He’s 25 with a Grammy, worth millions, producing the most viral songs in the industry — and just getting started …

To become one of the biggest artists in the world it takes years of hardships, right? Paying dues, yes? Surviving on a Ramen lifestyle backed with a struggle weak hearts wouldn’t dare step to? This all seems to be protocol while inching oneself upwards in the quest for artistic royalty.

So how in the hell does one young, subdued gentleman go from playing drums in a metal band in Germany to working with the likes of Lady Gaga, The Black Eyes Peas, Justin Bieber and Selena Gomez — all in under half of a decade? There’s something there. Zedd has something there.

At 4-years-old, Zedd, then known as Anton Zaslavski, began playing piano under the guidance of classically trained parents. Not long after, at 5, he began writing songs for them — sometimes one a day — with the piano being his favored instrument. Later, around age 13, he joined his brother’s metal band, Dioramic, and eventually became interested in electronic music 7 years later when he was 20, after hearing a set from the French electronic duo Justice. From there, legendary status …

Now at 25, with a Grammy and VMA Award already in hand, Zedd is now two albums deep, most recently dropping the critically acclaimed “True Colors.” His signature classical undertones — often fluttering with piano-laden inlays, showcasing a power in traditional musical upbringing — cut to the core of listeners, especially on his monster tracks like “Spectrum,” “Stay The Night,” and  “Clarity” — songs that are completely unavoidable for everyone living in a globalized society.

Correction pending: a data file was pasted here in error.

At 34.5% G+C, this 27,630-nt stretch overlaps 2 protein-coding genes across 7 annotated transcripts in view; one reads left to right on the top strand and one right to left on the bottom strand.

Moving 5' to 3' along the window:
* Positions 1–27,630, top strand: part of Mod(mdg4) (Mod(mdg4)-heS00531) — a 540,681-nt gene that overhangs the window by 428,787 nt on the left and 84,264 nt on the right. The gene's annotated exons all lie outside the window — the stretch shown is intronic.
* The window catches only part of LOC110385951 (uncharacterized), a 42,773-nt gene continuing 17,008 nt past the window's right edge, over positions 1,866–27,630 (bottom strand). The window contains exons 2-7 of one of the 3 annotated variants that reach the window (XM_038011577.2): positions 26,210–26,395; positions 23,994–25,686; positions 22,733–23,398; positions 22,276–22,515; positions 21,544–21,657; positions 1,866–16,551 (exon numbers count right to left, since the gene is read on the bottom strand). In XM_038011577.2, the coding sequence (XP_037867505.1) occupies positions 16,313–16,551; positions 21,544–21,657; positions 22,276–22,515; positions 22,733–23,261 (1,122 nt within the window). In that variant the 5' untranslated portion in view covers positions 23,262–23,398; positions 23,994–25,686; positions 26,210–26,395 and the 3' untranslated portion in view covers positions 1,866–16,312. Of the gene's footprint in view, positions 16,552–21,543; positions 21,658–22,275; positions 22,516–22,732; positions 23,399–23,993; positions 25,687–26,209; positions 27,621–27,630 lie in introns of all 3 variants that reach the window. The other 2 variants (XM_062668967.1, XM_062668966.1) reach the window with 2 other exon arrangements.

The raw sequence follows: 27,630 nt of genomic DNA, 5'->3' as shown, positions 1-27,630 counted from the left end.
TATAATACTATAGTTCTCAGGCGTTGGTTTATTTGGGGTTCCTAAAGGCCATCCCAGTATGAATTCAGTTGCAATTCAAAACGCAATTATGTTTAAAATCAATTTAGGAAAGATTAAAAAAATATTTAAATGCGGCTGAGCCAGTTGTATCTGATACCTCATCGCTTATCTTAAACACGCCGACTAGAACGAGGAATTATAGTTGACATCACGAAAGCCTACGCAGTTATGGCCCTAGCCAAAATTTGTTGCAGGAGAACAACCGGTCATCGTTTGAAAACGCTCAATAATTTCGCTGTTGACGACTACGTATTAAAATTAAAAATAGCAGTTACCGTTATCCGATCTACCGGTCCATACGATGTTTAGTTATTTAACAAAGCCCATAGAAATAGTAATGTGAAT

But as an artist trapped in the gray area between the label-driven pop world and the “freemium” modeled EDM world, Zedd has had to pick and choose his battles — maintaining a structured relationship with both worlds, while branding himself for monetary and chart successes. While labels and streaming services squabble over the industry’s treatment of compensation, using Taylor Swift’s unwillingness to stream on Spotify and her open letter to Apple Music as fodder, Zedd maintains there’s a workable approach, smack dab in the middle.

“I’m on both sides,” he says about the Swift vs. Spotify debate. “I absolutely agree with most of what Taylor said. As a musician who loves to write albums it’s kind of a bummer to see everything going to streaming, considering people only listen to a song at a time, or (on) playlists where 1-2 of your songs appear on shuffle — because people don’t get to enjoy the art of an entire album composition. At the same time I personally use Spotify a lot. So I understand both sides.”

He says there’s a way to get people to pay for a physical copy, no doubt, but the gatekeepers depicting prices need to rein in their reach a bit to make it happen.

“I would love for everyone to agree that the price for a digital copy of an album can’t be worth as much as the physical copy,” says Zedd. “It seems like everybody still thinks that an album has to cost around $10, where in my opinion, people would buy much more music if it was priced reasonably … $4.99 for an entire album. To me that’s a fair price, considering the physical will often cost around $9.99 – $14.99.”